Share Email Print

Proceedings Paper

Airborne hyperspectral imagery for the detection of agricultural crop stress
Author(s): Philip E. Cassady; Eileen M. Perry; Margaret E. Gardner; Dar A. Roberts
Format Member Price Non-Member Price
PDF $17.00 $21.00
cover GOOD NEWS! Your organization subscribes to the SPIE Digital Library. You may be able to download this paper for free. Check Access

Paper Abstract

Multispectral digital imagery from aircraft or satellite is presently being used to derive basic assessments of crop health for growers and others involved in the agricultural industry. Research indicates that narrow band stress indices derived from hyperspectral imagery should have improved sensitivity to provide more specific information on the type and cause of crop stress. Under funding from the NASA Earth Observation Commercial Applications Program we are identifying and evaluating scientific and commercial applications of hyperspectral imagery for the remote characterization of agricultural crop stress. During the summer of 1999 a field experiment was conducted with varying nitrogen treatments on a production corn-field in eastern Nebraska. The AVIRIS hyperspectral imager was flown at two critical dates during crop development, at two different altitudes, providing images with approximately 18m pixels and 3m pixels. Simultaneous supporting soil sampling, and aerial photography. In this paper we describe the experiments and results.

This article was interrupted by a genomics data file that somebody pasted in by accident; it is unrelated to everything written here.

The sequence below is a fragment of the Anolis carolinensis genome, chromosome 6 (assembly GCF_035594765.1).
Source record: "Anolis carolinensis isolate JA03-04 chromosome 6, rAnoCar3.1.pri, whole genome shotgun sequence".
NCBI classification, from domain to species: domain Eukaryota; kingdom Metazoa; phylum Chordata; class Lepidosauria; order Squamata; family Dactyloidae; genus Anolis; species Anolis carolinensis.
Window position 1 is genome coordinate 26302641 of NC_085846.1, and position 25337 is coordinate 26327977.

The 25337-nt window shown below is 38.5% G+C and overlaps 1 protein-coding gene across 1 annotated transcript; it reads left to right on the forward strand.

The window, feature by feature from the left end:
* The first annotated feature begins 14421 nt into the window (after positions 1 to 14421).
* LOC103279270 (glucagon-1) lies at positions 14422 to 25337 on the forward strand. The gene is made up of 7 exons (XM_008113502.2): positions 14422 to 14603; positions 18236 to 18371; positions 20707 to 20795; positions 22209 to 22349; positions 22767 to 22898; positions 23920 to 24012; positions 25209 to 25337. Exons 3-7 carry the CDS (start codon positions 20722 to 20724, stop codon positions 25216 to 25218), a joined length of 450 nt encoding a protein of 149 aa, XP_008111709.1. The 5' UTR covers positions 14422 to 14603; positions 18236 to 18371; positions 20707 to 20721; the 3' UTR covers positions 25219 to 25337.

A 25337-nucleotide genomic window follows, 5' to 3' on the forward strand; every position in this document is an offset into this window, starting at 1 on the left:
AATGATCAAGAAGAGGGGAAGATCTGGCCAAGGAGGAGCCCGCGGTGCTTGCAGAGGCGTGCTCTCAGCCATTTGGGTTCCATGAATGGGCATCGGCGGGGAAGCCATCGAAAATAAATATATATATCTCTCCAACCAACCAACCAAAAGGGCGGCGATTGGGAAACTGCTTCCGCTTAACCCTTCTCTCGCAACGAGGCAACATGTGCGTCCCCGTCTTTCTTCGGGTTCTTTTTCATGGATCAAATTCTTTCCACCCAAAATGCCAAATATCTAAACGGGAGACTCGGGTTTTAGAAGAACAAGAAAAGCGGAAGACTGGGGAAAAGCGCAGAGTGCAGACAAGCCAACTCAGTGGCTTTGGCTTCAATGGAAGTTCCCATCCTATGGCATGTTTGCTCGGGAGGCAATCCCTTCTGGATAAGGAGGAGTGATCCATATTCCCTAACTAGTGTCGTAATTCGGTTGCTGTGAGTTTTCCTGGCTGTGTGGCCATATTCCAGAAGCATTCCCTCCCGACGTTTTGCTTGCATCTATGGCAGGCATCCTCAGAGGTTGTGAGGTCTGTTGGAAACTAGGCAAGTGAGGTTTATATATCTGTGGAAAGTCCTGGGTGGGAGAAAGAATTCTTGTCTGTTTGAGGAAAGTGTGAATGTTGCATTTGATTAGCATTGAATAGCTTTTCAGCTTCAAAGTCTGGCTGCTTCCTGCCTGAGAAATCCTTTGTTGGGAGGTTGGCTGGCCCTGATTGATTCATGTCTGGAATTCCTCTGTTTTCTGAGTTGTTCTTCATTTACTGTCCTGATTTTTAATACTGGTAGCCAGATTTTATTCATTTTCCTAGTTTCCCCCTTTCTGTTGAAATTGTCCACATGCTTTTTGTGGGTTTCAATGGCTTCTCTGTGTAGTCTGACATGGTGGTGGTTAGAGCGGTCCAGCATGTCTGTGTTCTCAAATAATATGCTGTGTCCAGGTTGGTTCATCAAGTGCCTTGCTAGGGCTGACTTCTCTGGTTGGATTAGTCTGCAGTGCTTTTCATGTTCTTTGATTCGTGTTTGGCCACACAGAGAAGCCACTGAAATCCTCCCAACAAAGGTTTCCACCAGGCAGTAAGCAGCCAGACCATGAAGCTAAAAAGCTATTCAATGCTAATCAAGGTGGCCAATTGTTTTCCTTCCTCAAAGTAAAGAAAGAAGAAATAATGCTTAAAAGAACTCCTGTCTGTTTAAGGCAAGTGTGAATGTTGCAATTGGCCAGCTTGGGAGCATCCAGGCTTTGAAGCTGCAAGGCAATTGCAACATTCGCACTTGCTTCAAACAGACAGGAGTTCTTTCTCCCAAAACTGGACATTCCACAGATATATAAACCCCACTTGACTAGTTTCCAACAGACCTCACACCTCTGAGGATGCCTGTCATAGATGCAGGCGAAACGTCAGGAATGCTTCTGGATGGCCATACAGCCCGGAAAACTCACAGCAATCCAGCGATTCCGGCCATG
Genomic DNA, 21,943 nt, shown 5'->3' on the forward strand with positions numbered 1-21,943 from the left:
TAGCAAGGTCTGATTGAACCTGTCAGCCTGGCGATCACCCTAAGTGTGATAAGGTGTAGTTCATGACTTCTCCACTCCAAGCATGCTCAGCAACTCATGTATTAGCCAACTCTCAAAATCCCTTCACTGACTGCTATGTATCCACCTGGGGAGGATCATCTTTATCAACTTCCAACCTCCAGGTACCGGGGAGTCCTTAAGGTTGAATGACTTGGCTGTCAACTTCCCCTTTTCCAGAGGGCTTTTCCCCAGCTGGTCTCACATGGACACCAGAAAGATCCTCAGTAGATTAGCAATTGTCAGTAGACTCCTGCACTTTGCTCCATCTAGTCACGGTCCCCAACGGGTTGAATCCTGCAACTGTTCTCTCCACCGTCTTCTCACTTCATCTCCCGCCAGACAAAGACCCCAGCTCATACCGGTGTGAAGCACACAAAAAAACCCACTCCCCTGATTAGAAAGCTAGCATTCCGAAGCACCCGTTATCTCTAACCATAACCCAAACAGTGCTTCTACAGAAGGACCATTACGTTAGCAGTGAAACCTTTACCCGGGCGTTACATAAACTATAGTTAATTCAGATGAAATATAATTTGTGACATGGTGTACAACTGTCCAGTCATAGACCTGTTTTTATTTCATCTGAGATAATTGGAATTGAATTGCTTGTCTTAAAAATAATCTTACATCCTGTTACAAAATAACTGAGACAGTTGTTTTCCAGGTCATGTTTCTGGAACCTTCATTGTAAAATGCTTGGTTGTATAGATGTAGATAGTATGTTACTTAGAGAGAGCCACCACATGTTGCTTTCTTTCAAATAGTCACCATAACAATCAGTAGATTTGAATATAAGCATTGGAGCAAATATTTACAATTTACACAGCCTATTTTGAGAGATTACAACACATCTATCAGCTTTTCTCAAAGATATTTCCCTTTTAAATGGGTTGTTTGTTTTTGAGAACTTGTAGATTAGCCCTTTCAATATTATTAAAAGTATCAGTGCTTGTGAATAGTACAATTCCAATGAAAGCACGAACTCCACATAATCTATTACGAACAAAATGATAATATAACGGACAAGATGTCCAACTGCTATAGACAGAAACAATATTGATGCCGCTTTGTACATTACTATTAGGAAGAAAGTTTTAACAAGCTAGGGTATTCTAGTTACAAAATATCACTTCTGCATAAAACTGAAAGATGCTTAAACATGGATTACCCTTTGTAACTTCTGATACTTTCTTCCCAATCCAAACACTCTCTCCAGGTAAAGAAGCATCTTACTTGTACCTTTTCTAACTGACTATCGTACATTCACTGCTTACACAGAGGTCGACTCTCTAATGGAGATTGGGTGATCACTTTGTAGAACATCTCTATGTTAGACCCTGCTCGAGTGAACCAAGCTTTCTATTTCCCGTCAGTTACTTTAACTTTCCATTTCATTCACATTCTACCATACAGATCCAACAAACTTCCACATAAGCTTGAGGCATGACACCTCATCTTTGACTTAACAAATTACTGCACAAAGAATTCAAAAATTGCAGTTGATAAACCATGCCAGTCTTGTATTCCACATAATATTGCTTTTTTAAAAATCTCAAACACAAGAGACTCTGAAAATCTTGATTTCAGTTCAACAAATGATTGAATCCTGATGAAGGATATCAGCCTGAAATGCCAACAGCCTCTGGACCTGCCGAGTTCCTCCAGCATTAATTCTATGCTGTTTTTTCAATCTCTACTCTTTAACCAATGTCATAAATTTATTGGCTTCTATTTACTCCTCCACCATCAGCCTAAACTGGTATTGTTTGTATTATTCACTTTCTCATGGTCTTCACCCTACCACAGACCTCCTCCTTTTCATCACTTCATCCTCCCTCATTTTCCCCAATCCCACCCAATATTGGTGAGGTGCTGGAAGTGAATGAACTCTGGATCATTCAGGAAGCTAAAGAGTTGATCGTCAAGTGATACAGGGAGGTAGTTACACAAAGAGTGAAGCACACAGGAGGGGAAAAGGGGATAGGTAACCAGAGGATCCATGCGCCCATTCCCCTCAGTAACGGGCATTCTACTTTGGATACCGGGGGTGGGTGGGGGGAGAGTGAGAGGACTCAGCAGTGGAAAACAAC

Paper Details

Date Published: 8 February 2001
PDF: 8 pages
Proc. SPIE 4151, Hyperspectral Remote Sensing of the Land and Atmosphere, (8 February 2001); doi: 10.1117/12.417008
Show Author Affiliations
Philip E. Cassady, Boeing Co. (United States)
Eileen M. Perry, Pacific Northwest National Lab. (United States)
Margaret E. Gardner, Univ. of California/Santa Barbara (United States)
Dar A. Roberts, Univ. of California/Santa Barbara (United States)

Published in SPIE Proceedings Vol. 4151:
Hyperspectral Remote Sensing of the Land and Atmosphere
William L. Smith; Yoshifumi Yasuoka, Editor(s)

© SPIE. Terms of Use
Back to Top